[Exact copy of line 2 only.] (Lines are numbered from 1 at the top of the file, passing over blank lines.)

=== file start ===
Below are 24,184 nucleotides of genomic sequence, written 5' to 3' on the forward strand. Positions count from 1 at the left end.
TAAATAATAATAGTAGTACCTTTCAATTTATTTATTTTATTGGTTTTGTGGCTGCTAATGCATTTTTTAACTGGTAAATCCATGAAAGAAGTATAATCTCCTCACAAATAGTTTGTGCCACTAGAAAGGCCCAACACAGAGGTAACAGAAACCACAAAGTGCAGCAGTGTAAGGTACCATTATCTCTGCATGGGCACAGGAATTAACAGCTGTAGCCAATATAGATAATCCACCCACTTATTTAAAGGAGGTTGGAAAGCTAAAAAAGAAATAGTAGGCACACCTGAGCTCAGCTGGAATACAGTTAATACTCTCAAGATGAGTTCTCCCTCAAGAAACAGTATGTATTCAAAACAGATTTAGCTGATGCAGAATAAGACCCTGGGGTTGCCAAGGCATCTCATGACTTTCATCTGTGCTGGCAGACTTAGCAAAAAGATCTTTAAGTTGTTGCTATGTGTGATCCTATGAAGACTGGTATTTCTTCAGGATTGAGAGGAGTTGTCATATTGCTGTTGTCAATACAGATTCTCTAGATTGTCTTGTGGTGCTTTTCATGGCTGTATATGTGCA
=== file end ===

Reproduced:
TAAATAATAATAGTAGTACCTTTCAATTTATTTATTTTATTGGTTTTGTGGCTGCTAATGCATTTTTTAACTGGTAAATCCATGAAAGAAGTATAATCTCCTCACAAATAGTTTGTGCCACTAGAAAGGCCCAACACAGAGGTAACAGAAACCACAAAGTGCAGCAGTGTAAGGTACCATTATCTCTGCATGGGCACAGGAATTAACAGCTGTAGCCAATATAGATAATCCACCCACTTATTTAAAGGAGGTTGGAAAGCTAAAAAAGAAATAGTAGGCACACCTGAGCTCAGCTGGAATACAGTTAATACTCTCAAGATGAGTTCTCCCTCAAGAAACAGTATGTATTCAAAACAGATTTAGCTGATGCAGAATAAGACCCTGGGGTTGCCAAGGCATCTCATGACTTTCATCTGTGCTGGCAGACTTAGCAAAAAGATCTTTAAGTTGTTGCTATGTGTGATCCTATGAAGACTGGTATTTCTTCAGGATTGAGAGGAGTTGTCATATTGCTGTTGTCAATACAGATTCTCTAGATTGTCTTGTGGTGCTTTTCATGGCTGTATATGTGCA